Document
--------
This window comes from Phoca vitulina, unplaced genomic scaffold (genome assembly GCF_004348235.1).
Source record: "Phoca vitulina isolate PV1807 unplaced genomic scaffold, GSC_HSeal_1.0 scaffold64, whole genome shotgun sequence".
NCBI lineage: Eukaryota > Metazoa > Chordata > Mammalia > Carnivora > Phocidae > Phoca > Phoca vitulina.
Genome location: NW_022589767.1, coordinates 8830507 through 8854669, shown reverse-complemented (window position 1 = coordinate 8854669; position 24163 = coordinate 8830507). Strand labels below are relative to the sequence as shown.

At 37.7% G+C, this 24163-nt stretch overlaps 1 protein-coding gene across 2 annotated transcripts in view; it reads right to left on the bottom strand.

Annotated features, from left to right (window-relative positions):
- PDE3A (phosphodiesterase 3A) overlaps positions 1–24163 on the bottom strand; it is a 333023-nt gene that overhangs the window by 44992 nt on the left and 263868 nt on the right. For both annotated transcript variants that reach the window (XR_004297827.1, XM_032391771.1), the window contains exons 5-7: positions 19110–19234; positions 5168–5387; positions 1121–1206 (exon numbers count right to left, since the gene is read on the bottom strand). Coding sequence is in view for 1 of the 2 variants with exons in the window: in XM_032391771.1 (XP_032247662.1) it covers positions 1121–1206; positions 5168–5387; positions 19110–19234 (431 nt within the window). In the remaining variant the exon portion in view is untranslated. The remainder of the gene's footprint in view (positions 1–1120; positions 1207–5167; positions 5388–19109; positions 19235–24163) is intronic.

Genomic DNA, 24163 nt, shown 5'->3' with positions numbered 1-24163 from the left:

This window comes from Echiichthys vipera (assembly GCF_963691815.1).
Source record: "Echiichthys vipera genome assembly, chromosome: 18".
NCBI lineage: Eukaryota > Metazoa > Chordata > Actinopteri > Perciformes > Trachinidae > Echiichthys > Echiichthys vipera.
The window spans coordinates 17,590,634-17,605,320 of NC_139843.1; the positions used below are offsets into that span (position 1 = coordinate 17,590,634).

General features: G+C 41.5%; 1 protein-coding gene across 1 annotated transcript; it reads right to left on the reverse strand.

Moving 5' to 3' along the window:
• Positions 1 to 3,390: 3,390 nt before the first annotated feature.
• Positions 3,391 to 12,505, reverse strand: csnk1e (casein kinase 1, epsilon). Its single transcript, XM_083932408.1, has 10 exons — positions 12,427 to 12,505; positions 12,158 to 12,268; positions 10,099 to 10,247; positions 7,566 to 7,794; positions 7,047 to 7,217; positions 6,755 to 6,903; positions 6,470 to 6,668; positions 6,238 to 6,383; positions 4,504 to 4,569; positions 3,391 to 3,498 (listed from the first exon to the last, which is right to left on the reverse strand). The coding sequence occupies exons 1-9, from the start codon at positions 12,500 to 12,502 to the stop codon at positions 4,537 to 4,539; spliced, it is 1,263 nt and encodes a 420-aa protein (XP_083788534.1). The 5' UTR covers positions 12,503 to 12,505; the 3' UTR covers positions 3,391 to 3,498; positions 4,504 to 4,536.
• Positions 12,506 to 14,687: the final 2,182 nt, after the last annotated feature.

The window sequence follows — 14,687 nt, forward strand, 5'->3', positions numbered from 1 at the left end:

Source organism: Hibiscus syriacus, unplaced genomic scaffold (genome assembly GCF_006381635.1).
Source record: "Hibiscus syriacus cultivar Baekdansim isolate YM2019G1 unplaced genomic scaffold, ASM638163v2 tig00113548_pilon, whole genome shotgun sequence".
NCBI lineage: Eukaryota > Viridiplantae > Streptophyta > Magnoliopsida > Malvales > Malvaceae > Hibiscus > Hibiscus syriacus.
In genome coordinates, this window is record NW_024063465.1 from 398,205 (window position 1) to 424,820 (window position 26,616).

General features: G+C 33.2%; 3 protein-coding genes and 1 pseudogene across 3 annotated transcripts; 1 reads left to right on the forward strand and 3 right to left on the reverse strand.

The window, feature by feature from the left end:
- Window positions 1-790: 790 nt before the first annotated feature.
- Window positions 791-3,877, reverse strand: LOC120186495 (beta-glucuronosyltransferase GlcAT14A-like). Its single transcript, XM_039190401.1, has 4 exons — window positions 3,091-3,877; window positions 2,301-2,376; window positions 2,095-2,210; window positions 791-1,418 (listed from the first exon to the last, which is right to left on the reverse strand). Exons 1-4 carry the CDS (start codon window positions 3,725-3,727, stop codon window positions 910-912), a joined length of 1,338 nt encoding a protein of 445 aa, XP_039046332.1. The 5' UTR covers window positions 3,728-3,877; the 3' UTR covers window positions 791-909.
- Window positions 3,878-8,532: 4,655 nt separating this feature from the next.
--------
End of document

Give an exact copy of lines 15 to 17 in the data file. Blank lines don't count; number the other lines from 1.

• Positions 1 to 3,390: 3,390 nt before the first annotated feature.
• Positions 3,391 to 12,505, reverse strand: csnk1e (casein kinase 1, epsilon). Its single transcript, XM_083932408.1, has 10 exons — positions 12,427 to 12,505; positions 12,158 to 12,268; positions 10,099 to 10,247; positions 7,566 to 7,794; positions 7,047 to 7,217; positions 6,755 to 6,903; positions 6,470 to 6,668; positions 6,238 to 6,383; positions 4,504 to 4,569; positions 3,391 to 3,498 (listed from the first exon to the last, which is right to left on the reverse strand). The coding sequence occupies exons 1-9, from the start codon at positions 12,500 to 12,502 to the stop codon at positions 4,537 to 4,539; spliced, it is 1,263 nt and encodes a 420-aa protein (XP_083788534.1). The 5' UTR covers positions 12,503 to 12,505; the 3' UTR covers positions 3,391 to 3,498; positions 4,504 to 4,536.
• Positions 12,506 to 14,687: the final 2,182 nt, after the last annotated feature.